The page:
Husband ‘threatened wife with shotgun after she demanded divorce’

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Editorial image.

An “obsessed” husband allegedly threatened his estranged partner with a shotgun after being told she wanted a divorce, the High Court has heard.

Prosecutors claimed the woman pleaded for her life after arriving at her south Tyrone home last week to discover Atis Heinbergs lying in wait.

Heinbergs is also accused of telling her he had hired a hitman, and installing tracking and spying devices on her car and computer.

The defendant, a 32-year-old Latvian national, is charged with possessing a firearm with intent to cause fear of violence, threats to kill, and having a knife with intent to commit an indictable offence.

He also faces counts of aggravated burglary, unauthorised access to computer material, attempted criminal damage and common assault.

Adjourning his application for bail, a judge ordered the preparation of a psychiatric report.

Crown lawyer Conor Maguire set out a series of alleged incidents between August 19 and 22.

In the first, Heinbergs, a mechanic with a current address at Tattynuckle Road in Brookeborough, Co Fermanagh, is accused of holding a kitchen knife to his wife’s stomach and telling her: “This is it, you have two choices – either take me back or we are both dead.”

Three days later he jumped out at the woman when she returned to her home in the Fivemiletown area, the court heard.

Heinbergs asked who she had been texting and pushed her on to a bed before producing a shotgun stored underneath, Mr Maguire claimed.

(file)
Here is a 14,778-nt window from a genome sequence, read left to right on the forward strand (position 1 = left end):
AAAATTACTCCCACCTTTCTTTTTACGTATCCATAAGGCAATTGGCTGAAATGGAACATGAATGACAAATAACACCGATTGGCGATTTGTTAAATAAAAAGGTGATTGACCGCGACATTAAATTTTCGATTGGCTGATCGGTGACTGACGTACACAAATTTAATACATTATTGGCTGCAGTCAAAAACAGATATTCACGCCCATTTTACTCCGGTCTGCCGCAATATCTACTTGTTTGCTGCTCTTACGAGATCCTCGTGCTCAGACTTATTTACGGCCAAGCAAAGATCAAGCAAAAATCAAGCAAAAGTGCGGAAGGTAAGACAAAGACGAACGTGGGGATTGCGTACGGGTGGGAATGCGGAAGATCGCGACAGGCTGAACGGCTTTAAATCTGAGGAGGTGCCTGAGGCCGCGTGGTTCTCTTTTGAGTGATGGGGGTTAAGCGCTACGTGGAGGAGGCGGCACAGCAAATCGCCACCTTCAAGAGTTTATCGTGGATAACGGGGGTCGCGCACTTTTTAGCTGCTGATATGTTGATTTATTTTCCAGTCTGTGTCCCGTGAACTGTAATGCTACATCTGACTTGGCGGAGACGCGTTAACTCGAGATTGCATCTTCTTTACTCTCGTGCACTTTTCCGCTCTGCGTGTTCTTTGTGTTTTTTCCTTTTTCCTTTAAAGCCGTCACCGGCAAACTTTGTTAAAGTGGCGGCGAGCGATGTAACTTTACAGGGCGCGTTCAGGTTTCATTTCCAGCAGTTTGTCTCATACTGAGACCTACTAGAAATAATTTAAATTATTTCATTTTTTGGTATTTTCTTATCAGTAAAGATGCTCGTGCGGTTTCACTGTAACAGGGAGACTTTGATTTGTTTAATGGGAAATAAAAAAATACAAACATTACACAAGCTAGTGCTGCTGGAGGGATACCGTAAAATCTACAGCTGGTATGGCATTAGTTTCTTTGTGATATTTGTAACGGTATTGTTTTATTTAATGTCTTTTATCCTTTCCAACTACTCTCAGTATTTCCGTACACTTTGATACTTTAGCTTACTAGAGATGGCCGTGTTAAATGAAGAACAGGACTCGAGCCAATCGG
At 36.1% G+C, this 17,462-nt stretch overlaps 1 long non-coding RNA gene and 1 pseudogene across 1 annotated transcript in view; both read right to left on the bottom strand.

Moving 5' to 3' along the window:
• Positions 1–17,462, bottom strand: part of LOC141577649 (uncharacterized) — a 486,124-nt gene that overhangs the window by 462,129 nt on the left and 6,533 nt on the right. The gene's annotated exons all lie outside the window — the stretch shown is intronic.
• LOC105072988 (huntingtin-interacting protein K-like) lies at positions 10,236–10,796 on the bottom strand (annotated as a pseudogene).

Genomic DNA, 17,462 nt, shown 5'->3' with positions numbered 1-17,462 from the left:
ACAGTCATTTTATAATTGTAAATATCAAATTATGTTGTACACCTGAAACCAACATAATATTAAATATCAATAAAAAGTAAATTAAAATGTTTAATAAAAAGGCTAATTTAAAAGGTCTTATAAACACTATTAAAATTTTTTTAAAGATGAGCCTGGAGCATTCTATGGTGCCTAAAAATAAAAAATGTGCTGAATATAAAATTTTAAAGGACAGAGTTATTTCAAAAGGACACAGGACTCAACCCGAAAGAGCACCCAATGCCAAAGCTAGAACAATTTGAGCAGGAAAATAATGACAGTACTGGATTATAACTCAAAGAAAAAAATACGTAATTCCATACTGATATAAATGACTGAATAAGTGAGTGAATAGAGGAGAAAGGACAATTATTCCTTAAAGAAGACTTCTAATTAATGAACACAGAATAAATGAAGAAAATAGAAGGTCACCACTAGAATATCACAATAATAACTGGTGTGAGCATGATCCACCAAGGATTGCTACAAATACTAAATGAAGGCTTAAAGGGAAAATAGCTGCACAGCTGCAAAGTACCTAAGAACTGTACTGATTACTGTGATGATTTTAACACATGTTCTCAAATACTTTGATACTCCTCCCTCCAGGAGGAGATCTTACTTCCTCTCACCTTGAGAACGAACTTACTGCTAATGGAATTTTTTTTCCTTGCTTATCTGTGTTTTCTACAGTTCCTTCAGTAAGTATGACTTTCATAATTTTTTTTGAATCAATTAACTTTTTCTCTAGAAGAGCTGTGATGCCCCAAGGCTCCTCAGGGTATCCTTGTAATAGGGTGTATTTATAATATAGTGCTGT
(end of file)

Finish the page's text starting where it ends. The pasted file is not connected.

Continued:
“He pointed the gun directly at her and said ‘there’s no going back, I told you you’re dead’,” the barrister said.

“She pleaded with him not to shoot, thinking he was going to shoot.”

Mr Justice Deeney was told Heinbergs has accepted some of the offences, but denies making any threats to kill his wife.

“He said he had become obsessed with his former partner, he admitted to purchasing and installing a tracker device on her car, and admitted to installing software on her computer to spy on her,” Mr Maguire continued.

“His internet history shows he also looked into purchasing a spycam.”

Heinbergs was said to have sent constant messages and made hundreds of phone calls to his wife.

The court was told he got a key cut so he could get into her flat without permission, using it to bring the shotgun in, place it under her bed and hide until she came home.

Police searched the property after being told Heinbergs had left a “surprise” for her, Mr Maguire added.

Photographs of what they found were described as a “funeral” scene of a wreath or flowers laid out on a bed.

“Police say it has sinister connotations,” according to Mr Maguire.

Defence counsel Michael Forde said Heinbergs, who has lived in Northern Ireland for 13 years, realises his behaviour was inappropriate.

“This seems to be a man who has had an acute reaction to his wife informing him that she wants a divorce,” he added.

A close friend of the accused testified that he would let Heinbergs live with him on condition he seeks immediate counselling.

But as the application was adjourned, Mr Justice Deeny noted: “Domestic violence is common, but resorting to bringing a gun to the house is uncommon.”